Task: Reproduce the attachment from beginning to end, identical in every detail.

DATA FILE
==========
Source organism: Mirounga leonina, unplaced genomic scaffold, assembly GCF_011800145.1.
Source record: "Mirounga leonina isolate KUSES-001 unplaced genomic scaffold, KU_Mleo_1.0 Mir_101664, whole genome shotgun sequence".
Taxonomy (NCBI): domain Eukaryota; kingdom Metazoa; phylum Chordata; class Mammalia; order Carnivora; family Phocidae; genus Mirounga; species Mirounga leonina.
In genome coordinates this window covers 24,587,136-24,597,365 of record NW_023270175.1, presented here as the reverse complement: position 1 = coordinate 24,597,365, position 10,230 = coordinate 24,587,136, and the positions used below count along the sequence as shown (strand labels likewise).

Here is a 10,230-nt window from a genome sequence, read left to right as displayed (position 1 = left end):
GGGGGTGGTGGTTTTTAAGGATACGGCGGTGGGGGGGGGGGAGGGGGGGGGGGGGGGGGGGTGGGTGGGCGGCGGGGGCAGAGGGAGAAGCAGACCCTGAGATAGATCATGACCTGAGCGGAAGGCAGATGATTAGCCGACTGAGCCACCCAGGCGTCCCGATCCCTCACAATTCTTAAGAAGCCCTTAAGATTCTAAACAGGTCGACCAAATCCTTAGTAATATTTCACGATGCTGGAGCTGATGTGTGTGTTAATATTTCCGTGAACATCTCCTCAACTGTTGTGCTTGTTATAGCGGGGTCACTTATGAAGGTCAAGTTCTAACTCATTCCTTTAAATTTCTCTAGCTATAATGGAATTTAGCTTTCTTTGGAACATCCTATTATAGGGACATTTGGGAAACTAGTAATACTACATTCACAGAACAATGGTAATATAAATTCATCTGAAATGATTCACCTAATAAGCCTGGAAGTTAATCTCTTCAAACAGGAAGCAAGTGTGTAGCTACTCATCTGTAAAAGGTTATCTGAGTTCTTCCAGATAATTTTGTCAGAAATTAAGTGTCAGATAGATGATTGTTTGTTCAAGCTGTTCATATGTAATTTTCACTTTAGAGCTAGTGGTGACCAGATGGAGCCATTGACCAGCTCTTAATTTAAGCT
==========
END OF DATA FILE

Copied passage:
Source organism: Mirounga leonina, unplaced genomic scaffold, assembly GCF_011800145.1.
Source record: "Mirounga leonina isolate KUSES-001 unplaced genomic scaffold, KU_Mleo_1.0 Mir_101664, whole genome shotgun sequence".
Taxonomy (NCBI): domain Eukaryota; kingdom Metazoa; phylum Chordata; class Mammalia; order Carnivora; family Phocidae; genus Mirounga; species Mirounga leonina.
In genome coordinates this window covers 24,587,136-24,597,365 of record NW_023270175.1, presented here as the reverse complement: position 1 = coordinate 24,597,365, position 10,230 = coordinate 24,587,136, and the positions used below count along the sequence as shown (strand labels likewise).

Here is a 10,230-nt window from a genome sequence, read left to right as displayed (position 1 = left end):
GGGGGTGGTGGTTTTTAAGGATACGGCGGTGGGGGGGGGGGAGGGGGGGGGGGGGGGGGGGTGGGTGGGCGGCGGGGGCAGAGGGAGAAGCAGACCCTGAGATAGATCATGACCTGAGCGGAAGGCAGATGATTAGCCGACTGAGCCACCCAGGCGTCCCGATCCCTCACAATTCTTAAGAAGCCCTTAAGATTCTAAACAGGTCGACCAAATCCTTAGTAATATTTCACGATGCTGGAGCTGATGTGTGTGTTAATATTTCCGTGAACATCTCCTCAACTGTTGTGCTTGTTATAGCGGGGTCACTTATGAAGGTCAAGTTCTAACTCATTCCTTTAAATTTCTCTAGCTATAATGGAATTTAGCTTTCTTTGGAACATCCTATTATAGGGACATTTGGGAAACTAGTAATACTACATTCACAGAACAATGGTAATATAAATTCATCTGAAATGATTCACCTAATAAGCCTGGAAGTTAATCTCTTCAAACAGGAAGCAAGTGTGTAGCTACTCATCTGTAAAAGGTTATCTGAGTTCTTCCAGATAATTTTGTCAGAAATTAAGTGTCAGATAGATGATTGTTTGTTCAAGCTGTTCATATGTAATTTTCACTTTAGAGCTAGTGGTGACCAGATGGAGCCATTGACCAGCTCTTAATTTAAGCT